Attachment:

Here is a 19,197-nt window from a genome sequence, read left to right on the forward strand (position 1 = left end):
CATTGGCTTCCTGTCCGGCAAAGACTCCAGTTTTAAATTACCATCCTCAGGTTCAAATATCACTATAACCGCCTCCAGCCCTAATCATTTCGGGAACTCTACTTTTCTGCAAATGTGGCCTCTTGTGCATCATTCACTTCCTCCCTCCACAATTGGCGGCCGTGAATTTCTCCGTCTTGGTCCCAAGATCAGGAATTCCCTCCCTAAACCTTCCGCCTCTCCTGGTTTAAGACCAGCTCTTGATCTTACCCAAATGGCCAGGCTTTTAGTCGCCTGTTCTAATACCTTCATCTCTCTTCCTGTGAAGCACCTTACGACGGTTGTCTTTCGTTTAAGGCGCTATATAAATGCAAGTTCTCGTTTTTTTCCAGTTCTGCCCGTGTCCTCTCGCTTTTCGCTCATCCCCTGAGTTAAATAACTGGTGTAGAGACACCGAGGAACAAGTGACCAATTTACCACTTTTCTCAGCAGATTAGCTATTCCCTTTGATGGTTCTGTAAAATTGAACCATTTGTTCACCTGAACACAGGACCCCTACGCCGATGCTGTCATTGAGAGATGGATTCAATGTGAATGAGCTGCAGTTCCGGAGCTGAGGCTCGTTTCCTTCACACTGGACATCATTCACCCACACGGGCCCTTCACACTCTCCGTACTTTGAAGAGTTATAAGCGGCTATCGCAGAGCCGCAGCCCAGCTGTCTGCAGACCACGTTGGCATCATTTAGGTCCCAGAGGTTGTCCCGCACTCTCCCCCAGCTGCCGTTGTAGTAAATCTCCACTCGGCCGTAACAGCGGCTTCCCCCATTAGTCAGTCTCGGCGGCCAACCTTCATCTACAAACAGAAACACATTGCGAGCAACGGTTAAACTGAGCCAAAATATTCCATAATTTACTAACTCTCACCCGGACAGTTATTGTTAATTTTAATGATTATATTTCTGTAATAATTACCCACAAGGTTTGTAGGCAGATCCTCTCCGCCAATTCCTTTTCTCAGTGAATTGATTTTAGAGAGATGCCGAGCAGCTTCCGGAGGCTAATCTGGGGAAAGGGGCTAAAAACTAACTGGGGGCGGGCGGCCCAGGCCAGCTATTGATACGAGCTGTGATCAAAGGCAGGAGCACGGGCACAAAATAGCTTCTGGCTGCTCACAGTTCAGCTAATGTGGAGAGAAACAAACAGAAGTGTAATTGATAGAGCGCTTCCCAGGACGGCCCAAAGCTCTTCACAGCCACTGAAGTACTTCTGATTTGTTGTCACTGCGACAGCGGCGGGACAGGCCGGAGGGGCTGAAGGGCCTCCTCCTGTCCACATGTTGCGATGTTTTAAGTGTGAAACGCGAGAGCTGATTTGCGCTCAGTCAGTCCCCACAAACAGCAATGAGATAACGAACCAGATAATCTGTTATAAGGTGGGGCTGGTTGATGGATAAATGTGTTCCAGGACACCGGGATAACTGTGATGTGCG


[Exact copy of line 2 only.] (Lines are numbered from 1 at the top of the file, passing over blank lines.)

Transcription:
CATTGGCTTCCTGTCCGGCAAAGACTCCAGTTTTAAATTACCATCCTCAGGTTCAAATATCACTATAACCGCCTCCAGCCCTAATCATTTCGGGAACTCTACTTTTCTGCAAATGTGGCCTCTTGTGCATCATTCACTTCCTCCCTCCACAATTGGCGGCCGTGAATTTCTCCGTCTTGGTCCCAAGATCAGGAATTCCCTCCCTAAACCTTCCGCCTCTCCTGGTTTAAGACCAGCTCTTGATCTTACCCAAATGGCCAGGCTTTTAGTCGCCTGTTCTAATACCTTCATCTCTCTTCCTGTGAAGCACCTTACGACGGTTGTCTTTCGTTTAAGGCGCTATATAAATGCAAGTTCTCGTTTTTTTCCAGTTCTGCCCGTGTCCTCTCGCTTTTCGCTCATCCCCTGAGTTAAATAACTGGTGTAGAGACACCGAGGAACAAGTGACCAATTTACCACTTTTCTCAGCAGATTAGCTATTCCCTTTGATGGTTCTGTAAAATTGAACCATTTGTTCACCTGAACACAGGACCCCTACGCCGATGCTGTCATTGAGAGATGGATTCAATGTGAATGAGCTGCAGTTCCGGAGCTGAGGCTCGTTTCCTTCACACTGGACATCATTCACCCACACGGGCCCTTCACACTCTCCGTACTTTGAAGAGTTATAAGCGGCTATCGCAGAGCCGCAGCCCAGCTGTCTGCAGACCACGTTGGCATCATTTAGGTCCCAGAGGTTGTCCCGCACTCTCCCCCAGCTGCCGTTGTAGTAAATCTCCACTCGGCCGTAACAGCGGCTTCCCCCATTAGTCAGTCTCGGCGGCCAACCTTCATCTACAAACAGAAACACATTGCGAGCAACGGTTAAACTGAGCCAAAATATTCCATAATTTACTAACTCTCACCCGGACAGTTATTGTTAATTTTAATGATTATATTTCTGTAATAATTACCCACAAGGTTTGTAGGCAGATCCTCTCCGCCAATTCCTTTTCTCAGTGAATTGATTTTAGAGAGATGCCGAGCAGCTTCCGGAGGCTAATCTGGGGAAAGGGGCTAAAAACTAACTGGGGGCGGGCGGCCCAGGCCAGCTATTGATACGAGCTGTGATCAAAGGCAGGAGCACGGGCACAAAATAGCTTCTGGCTGCTCACAGTTCAGCTAATGTGGAGAGAAACAAACAGAAGTGTAATTGATAGAGCGCTTCCCAGGACGGCCCAAAGCTCTTCACAGCCACTGAAGTACTTCTGATTTGTTGTCACTGCGACAGCGGCGGGACAGGCCGGAGGGGCTGAAGGGCCTCCTCCTGTCCACATGTTGCGATGTTTTAAGTGTGAAACGCGAGAGCTGATTTGCGCTCAGTCAGTCCCCACAAACAGCAATGAGATAACGAACCAGATAATCTGTTATAAGGTGGGGCTGGTTGATGGATAAATGTGTTCCAGGACACCGGGATAACTGTGATGTGCG